Posted by: rcottrill | September 21, 2015

Wonderful Story of Love

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Words: John Merritte Driver (b. Feb. 10, 1857; d. June 7, 1918)
Music: John Merritte Driver

Links:
Wordwise Hymns
The Cyber Hymnal
Hymnary.org

Note: The Cyber Hymnal lists quite a few hymns written by Pastor Driver, but this is the only one still in use, as far as I know. The Cyber Hymnal dates it from 1892, but Hymnary.org includes a publication from 1890 that contains it.

When dealing with significant people and events, or important documents, there are times when we need to have as much detail as possible. Not to check the fine print on a document, for instance, could land us in great trouble later on.

There are other times, however, when a summary is useful. Give us the highlights, an overview of the main features. In written English, that is the role of the précis (prey-see), a French word meaning to cut short, or condense. Typically, a précis will be about one fifth the length of the original, summarizing the essentials, while seeking to maintain something of the author’s style.

Over the years, teaching the Bible in church settings, in college classrooms, and on a series of television programs, I’ve found that when we’re dealing with God’s Word, both perspectives are useful.

Theologians talk about the verbal inspiration of the Scriptures, referring to the fact that each word of the original documents was “God-breathed”–the meaning of the Greek word “inspiration” in Second Timothy 3:16. Clearly, if God Himself superintended the writing of each word, then each is important. The Lord Jesus even declared the authoritative precision of each letter, and even the parts of each letter in the words (Matt. 5:18).

But the other approach, a overview of the Bible also has value. Have you ever seen one of those peg boards that can be put up in a garage or workshop? They have hundreds of tiny holes that can hold hooks to hang things on, helping us to organize tools or other equipment. In a sense, that is what a summary of the Bible’s main points gives us. Mental hooks to hang more information on, and keep it organized.

Subject of BibleHow can we condense what is in God’s Word? Boiled down to the bare minimum, all of the Bible is about three main things. It’s a book about God; it’s a book about man; and a book about the relationship between the two. That’s it! Open the Scriptures at random and study any verse you like. It will concern one or more of those three things.

The Lord Jesus several times declared that the Scriptures are about Him. “These are they which testify of Me” (Jn. 5:39; cf. Lk. 24:27, 44). To use a technical word, the Bible is Christocentric. It centres on the Saviour, and He can be found in some way on every page. A moment’s thought will show that the He is directly involved in all three of the subjects mentioned. He is fully God, and fully Man, and it is through faith in His saving work that we can have a personal relationship with God.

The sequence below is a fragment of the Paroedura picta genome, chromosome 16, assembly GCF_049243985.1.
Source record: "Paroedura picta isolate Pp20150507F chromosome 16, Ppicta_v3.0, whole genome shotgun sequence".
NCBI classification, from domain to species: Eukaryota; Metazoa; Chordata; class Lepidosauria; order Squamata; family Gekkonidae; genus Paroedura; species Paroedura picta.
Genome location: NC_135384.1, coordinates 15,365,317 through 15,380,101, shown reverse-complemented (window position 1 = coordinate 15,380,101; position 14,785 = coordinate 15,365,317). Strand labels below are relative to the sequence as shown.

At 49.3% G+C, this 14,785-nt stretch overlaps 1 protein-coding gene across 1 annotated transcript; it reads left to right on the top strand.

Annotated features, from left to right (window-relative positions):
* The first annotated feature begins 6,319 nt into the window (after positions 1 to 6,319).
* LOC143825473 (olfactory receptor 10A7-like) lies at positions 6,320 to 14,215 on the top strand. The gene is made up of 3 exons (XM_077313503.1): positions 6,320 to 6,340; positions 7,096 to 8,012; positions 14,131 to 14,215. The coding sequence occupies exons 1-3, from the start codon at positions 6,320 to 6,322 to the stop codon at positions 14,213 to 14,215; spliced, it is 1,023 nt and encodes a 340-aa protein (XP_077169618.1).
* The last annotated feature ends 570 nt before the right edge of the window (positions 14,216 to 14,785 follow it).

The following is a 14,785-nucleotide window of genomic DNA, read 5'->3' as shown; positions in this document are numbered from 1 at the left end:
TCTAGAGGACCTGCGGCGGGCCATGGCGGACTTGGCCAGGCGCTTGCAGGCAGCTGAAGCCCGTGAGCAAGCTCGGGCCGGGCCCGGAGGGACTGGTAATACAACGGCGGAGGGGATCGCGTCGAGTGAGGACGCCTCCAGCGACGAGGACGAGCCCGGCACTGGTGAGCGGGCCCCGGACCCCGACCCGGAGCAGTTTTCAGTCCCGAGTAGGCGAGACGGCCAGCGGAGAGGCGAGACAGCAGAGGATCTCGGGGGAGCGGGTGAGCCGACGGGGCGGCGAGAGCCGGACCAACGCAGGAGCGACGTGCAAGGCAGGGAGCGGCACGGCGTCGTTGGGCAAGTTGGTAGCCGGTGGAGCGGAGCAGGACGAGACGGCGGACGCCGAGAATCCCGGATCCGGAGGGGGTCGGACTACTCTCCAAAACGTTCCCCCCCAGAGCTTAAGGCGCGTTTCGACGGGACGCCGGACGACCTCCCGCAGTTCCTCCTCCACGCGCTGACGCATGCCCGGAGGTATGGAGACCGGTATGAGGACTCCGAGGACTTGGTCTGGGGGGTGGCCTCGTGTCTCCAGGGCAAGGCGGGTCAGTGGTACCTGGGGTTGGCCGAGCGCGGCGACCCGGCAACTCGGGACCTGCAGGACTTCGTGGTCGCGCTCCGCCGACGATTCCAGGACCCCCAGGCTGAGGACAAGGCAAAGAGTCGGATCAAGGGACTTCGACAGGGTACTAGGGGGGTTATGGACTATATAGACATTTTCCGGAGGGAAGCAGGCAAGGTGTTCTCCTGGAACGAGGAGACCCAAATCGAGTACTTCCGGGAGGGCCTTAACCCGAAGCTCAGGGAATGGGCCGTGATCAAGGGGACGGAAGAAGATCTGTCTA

American pastor John Driver summarized some pivotal points relating to the life and ministry of Christ, and wrote a hymn about it. First, he dealt with the significance of the birth of Christ, when the shepherds heard the news, “There is born to you…a Saviour, who is Christ the Lord” (Lk. 2:11).

CH-1) Wonderful story of love; tell it to me again;
Wonderful story of love; wake the immortal strain!
Angels with rapture announce it,
Shepherds with wonder receive it;
Sinner, O won’t you believe it?
Wonderful story of love.

Wonderful! Wonderful!
Wonderful!
Wonderful story of love.

Then comes His sacrifice on the cross, and the call to salvation through faith in Him (Jn. 3:16).

CH-2) Wonderful story of love; though you are far away;
Wonderful story of love; still He doth call today;
Calling from Calvary’s mountain,
Down from the crystal bright fountain,
E’en from the dawn of creation,
Wonderful story of love.

Finally, there is His promised return to take us to the home, the “many mansions” in heaven, He is preparing for us (Jn. 14:2-3).

CH-3) Wonderful story of love; Jesus provides a rest;
Wonderful story of love; For all the pure and blest,
Rest in those mansions above us,
With those who’ve gone on before us,
Singing the rapturous chorus,
Wonderful story of love.

Questions:
1) If someone were to ask you to explain the gospel of grace briefly, how would you do it?

2) What hymns do you believe summarize the gospel best?

Links:
Wordwise Hymns
The Cyber Hymnal
Hymnary.org


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